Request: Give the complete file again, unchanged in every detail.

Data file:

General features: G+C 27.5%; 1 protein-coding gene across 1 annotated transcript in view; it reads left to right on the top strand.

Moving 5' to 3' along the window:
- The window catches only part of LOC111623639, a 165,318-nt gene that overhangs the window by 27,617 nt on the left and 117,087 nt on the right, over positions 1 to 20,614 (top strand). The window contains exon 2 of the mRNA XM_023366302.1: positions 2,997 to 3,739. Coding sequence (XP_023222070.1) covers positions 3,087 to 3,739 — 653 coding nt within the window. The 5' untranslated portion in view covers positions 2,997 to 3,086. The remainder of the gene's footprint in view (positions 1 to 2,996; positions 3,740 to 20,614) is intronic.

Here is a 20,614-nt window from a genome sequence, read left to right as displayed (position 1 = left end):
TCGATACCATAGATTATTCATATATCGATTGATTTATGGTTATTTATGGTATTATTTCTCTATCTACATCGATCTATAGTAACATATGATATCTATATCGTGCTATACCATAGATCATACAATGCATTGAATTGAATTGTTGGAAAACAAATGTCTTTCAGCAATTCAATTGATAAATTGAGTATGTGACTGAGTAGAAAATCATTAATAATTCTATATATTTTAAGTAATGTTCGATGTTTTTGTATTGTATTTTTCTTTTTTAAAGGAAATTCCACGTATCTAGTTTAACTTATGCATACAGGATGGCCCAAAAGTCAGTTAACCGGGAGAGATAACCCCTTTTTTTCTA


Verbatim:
General features: G+C 27.5%; 1 protein-coding gene across 1 annotated transcript in view; it reads left to right on the top strand.

Moving 5' to 3' along the window:
- The window catches only part of LOC111623639, a 165,318-nt gene that overhangs the window by 27,617 nt on the left and 117,087 nt on the right, over positions 1 to 20,614 (top strand). The window contains exon 2 of the mRNA XM_023366302.1: positions 2,997 to 3,739. Coding sequence (XP_023222070.1) covers positions 3,087 to 3,739 — 653 coding nt within the window. The 5' untranslated portion in view covers positions 2,997 to 3,086. The remainder of the gene's footprint in view (positions 1 to 2,996; positions 3,740 to 20,614) is intronic.

Here is a 20,614-nt window from a genome sequence, read left to right as displayed (position 1 = left end):
TCGATACCATAGATTATTCATATATCGATTGATTTATGGTTATTTATGGTATTATTTCTCTATCTACATCGATCTATAGTAACATATGATATCTATATCGTGCTATACCATAGATCATACAATGCATTGAATTGAATTGTTGGAAAACAAATGTCTTTCAGCAATTCAATTGATAAATTGAGTATGTGACTGAGTAGAAAATCATTAATAATTCTATATATTTTAAGTAATGTTCGATGTTTTTGTATTGTATTTTTCTTTTTTAAAGGAAATTCCACGTATCTAGTTTAACTTATGCATACAGGATGGCCCAAAAGTCAGTTAACCGGGAGAGATAACCCCTTTTTTTCTA